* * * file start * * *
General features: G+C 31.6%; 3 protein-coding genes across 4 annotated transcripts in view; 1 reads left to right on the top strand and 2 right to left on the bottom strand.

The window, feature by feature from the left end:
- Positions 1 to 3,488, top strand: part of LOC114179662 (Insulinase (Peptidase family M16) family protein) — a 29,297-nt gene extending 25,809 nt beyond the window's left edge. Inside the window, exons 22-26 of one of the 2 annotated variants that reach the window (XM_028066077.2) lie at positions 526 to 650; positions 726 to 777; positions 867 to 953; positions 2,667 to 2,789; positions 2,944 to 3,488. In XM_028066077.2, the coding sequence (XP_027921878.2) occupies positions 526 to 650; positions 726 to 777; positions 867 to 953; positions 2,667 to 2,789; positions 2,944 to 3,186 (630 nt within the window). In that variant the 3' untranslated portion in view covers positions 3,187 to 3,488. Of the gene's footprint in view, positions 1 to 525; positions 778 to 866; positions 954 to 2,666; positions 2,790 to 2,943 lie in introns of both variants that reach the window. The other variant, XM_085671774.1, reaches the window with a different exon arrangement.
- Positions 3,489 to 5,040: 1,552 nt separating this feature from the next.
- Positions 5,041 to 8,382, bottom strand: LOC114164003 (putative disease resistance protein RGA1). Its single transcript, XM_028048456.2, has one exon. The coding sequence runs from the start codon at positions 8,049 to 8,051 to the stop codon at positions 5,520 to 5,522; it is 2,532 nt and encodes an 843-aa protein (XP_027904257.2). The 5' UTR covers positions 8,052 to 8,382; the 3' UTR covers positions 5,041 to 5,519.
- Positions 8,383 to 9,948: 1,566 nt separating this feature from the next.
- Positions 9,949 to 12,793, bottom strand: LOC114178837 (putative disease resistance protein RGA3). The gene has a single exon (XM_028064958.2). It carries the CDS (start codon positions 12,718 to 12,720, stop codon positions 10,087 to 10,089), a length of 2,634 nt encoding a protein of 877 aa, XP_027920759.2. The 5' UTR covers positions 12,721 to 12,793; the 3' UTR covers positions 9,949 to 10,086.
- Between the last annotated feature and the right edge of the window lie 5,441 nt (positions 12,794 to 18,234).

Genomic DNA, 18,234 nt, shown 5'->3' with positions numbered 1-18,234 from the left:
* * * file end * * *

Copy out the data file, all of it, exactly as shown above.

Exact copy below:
General features: G+C 31.6%; 3 protein-coding genes across 4 annotated transcripts in view; 1 reads left to right on the top strand and 2 right to left on the bottom strand.

The window, feature by feature from the left end:
- Positions 1 to 3,488, top strand: part of LOC114179662 (Insulinase (Peptidase family M16) family protein) — a 29,297-nt gene extending 25,809 nt beyond the window's left edge. Inside the window, exons 22-26 of one of the 2 annotated variants that reach the window (XM_028066077.2) lie at positions 526 to 650; positions 726 to 777; positions 867 to 953; positions 2,667 to 2,789; positions 2,944 to 3,488. In XM_028066077.2, the coding sequence (XP_027921878.2) occupies positions 526 to 650; positions 726 to 777; positions 867 to 953; positions 2,667 to 2,789; positions 2,944 to 3,186 (630 nt within the window). In that variant the 3' untranslated portion in view covers positions 3,187 to 3,488. Of the gene's footprint in view, positions 1 to 525; positions 778 to 866; positions 954 to 2,666; positions 2,790 to 2,943 lie in introns of both variants that reach the window. The other variant, XM_085671774.1, reaches the window with a different exon arrangement.
- Positions 3,489 to 5,040: 1,552 nt separating this feature from the next.
- Positions 5,041 to 8,382, bottom strand: LOC114164003 (putative disease resistance protein RGA1). Its single transcript, XM_028048456.2, has one exon. The coding sequence runs from the start codon at positions 8,049 to 8,051 to the stop codon at positions 5,520 to 5,522; it is 2,532 nt and encodes an 843-aa protein (XP_027904257.2). The 5' UTR covers positions 8,052 to 8,382; the 3' UTR covers positions 5,041 to 5,519.
- Positions 8,383 to 9,948: 1,566 nt separating this feature from the next.
- Positions 9,949 to 12,793, bottom strand: LOC114178837 (putative disease resistance protein RGA3). The gene has a single exon (XM_028064958.2). It carries the CDS (start codon positions 12,718 to 12,720, stop codon positions 10,087 to 10,089), a length of 2,634 nt encoding a protein of 877 aa, XP_027920759.2. The 5' UTR covers positions 12,721 to 12,793; the 3' UTR covers positions 9,949 to 10,086.
- Between the last annotated feature and the right edge of the window lie 5,441 nt (positions 12,794 to 18,234).

Genomic DNA, 18,234 nt, shown 5'->3' with positions numbered 1-18,234 from the left: